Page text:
Suicide Prevention Week

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World Suicide Prevention Day: A Physician's Reflection

by Tracy Sanson, MD

Every day, we lose a physician. This is a public health crisis.

We can treat depression. Suicide is preventable. And yet, in America, we lose doctors on a daily basis. In their homes, in hospital chapels, in parking lots, on rooftops, they decide that the life of a physician is not one that they can bear.

The American healthcare system is failing its physicians.

Monday, September 10th was World Suicide Prevention Day. Physician suicide is a horribly painful subject. In confronting it, we are asked to lay bare our deepest anxieties, frustrations, insecurities, and pain. But we owe it to our colleagues who are no longer with us and those that are struggling to get through today to talk openly about why physicians kill themselves, who is most at risk, and what we can do to help each other.

The toll of patient loss, malpractice suits, sleep deprivation, and brutal working conditions is significant— even unbearable to some doctors. Of course, we talk about knowing the signs. We are taught to recognize when a colleague distances themselves, or when feelings of hopelessness arise. But physicians have been taught that we ought to be invincible and we have designed elaborate and effective ways to mask our pain.

So we must do more than recognize signs of distress. We most take actionable steps to end physician suicide.

What can we do?

We must talk. No more silence. Physician suicides are often covered up, talked about in hushed tones. We must talk about the physicians we have lost, their lives and their deaths. Loud and ongoing discussions will force the medical community at large to confront conditions in medical schools, residencies, and practices all over the country that lead to suicide.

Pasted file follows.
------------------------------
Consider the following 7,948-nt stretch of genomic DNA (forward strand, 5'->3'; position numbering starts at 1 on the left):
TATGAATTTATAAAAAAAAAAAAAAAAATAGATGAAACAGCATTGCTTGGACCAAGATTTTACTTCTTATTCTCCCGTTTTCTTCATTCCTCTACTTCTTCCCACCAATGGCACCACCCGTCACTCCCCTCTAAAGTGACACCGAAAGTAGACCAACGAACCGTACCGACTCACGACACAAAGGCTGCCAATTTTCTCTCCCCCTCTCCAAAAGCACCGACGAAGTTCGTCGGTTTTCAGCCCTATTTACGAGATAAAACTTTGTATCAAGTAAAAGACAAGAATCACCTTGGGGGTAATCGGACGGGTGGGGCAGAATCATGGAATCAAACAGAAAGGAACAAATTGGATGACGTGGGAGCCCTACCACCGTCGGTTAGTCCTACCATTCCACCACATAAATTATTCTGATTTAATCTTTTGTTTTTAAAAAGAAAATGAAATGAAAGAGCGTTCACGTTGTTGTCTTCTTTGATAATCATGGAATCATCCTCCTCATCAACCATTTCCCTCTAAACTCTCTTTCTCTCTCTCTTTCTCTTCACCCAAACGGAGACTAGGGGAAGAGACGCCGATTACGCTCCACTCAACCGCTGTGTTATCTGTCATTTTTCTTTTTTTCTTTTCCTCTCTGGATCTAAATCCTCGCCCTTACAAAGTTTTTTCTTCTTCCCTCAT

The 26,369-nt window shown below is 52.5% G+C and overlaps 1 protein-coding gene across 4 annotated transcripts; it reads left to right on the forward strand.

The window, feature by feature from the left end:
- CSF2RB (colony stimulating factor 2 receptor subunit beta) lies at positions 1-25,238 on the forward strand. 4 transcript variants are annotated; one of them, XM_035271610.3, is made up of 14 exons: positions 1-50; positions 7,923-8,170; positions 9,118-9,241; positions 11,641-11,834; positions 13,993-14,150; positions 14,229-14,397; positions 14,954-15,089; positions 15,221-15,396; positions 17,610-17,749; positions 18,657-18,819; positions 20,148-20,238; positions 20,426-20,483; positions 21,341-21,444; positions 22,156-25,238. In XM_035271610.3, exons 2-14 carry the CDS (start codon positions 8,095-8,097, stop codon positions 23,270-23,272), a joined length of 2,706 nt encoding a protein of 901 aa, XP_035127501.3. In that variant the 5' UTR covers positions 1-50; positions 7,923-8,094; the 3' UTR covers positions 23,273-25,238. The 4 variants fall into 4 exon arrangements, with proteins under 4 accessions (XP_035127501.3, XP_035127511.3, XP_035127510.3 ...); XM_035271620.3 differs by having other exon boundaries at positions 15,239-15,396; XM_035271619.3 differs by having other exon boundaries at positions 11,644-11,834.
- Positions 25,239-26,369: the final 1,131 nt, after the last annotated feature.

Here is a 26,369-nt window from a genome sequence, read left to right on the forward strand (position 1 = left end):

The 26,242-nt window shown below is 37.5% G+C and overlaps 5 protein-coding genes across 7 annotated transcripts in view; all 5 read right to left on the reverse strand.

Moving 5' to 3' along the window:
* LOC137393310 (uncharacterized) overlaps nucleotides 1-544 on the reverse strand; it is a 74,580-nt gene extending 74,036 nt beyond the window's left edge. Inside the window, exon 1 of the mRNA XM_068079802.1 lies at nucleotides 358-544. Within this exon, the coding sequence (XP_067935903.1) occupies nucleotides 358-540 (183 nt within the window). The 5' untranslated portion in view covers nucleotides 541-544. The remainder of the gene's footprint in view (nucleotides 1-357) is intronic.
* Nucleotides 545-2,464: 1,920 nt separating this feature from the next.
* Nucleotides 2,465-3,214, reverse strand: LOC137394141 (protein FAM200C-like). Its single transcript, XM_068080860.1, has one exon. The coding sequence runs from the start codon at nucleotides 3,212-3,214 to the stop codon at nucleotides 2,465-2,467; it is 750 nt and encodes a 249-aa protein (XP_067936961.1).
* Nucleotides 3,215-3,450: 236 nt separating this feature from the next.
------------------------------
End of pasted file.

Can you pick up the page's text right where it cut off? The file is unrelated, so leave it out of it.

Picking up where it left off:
We must hold our institutions accountable. If we consistently see behavior from a school or institution that doesn’t uphold the humanity of its physicians, we must be vocal about it. We must restore humanity to medical training and the practice of medicine in America.

We must facilitate mental health care without repercussions for physicians. We must create a culture in which physicians feel supported and empowered to seek out the mental health care they need without fear of stigma or loss of their license.

We must reframe the language around depression and suicide among physicians. Language matters. Terms like “burnout” and calls for doctors to be more resilient shifts the blame back onto physicians. Rather than suggesting yoga and meditation and green juice for physicians and medical students, we must examine and change the conditions physicians face in American health care.

Instead of telling physicians to cope, let us work together to end the culture in medicine that damages the minds, bodies, and spirits of physicians across the country.

National Suicide Prevention Lifeline

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Maria Patterson